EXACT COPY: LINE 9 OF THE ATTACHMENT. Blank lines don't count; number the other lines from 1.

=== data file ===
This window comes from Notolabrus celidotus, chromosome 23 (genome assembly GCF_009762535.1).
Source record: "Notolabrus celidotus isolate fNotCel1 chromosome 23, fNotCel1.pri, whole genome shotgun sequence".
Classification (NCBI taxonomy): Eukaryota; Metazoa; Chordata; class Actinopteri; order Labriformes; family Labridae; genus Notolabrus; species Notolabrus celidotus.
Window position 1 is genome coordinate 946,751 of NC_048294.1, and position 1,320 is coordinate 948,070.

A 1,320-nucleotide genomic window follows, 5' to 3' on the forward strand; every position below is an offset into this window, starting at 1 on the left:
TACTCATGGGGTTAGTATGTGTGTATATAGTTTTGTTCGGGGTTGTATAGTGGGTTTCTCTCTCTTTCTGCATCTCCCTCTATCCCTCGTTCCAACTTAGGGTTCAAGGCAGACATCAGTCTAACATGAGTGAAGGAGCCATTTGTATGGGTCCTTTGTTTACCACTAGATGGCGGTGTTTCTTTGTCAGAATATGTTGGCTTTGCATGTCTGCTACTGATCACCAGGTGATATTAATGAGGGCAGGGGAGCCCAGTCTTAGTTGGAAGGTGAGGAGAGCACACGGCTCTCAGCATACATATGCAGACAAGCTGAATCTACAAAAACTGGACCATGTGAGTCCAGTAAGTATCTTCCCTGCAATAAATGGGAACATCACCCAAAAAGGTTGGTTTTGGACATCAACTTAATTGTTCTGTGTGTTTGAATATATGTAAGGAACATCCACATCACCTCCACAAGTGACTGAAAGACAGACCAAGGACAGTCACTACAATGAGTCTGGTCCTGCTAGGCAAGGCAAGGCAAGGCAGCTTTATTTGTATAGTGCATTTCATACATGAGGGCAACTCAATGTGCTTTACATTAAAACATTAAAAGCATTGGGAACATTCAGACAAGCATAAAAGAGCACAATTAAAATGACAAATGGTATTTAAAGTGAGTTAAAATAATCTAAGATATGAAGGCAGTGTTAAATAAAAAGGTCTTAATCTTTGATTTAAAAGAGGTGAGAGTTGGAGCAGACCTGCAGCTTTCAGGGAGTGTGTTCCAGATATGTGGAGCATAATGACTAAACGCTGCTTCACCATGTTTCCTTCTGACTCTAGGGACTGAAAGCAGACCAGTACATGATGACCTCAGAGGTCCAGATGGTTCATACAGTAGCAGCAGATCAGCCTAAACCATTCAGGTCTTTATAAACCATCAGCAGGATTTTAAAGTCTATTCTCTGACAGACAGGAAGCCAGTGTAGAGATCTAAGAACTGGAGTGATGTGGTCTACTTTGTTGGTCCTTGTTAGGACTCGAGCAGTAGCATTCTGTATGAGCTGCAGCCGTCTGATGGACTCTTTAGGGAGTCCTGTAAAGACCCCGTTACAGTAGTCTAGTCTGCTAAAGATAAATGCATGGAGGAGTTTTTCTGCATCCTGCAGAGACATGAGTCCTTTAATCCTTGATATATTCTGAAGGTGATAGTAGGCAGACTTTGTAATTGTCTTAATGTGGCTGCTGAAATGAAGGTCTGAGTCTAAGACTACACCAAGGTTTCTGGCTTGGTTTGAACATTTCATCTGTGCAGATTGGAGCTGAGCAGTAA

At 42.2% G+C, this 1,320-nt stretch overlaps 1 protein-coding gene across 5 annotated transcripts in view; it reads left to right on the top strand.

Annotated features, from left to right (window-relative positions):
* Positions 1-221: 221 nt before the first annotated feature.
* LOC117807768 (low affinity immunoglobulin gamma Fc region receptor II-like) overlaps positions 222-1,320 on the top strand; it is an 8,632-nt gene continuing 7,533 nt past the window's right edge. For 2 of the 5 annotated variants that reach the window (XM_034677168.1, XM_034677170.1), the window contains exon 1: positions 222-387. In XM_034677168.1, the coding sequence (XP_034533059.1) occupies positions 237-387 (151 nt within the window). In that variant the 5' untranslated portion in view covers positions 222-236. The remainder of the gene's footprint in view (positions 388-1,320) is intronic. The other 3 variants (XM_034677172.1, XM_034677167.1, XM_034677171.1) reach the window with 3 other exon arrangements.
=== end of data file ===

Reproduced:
* Positions 1-221: 221 nt before the first annotated feature.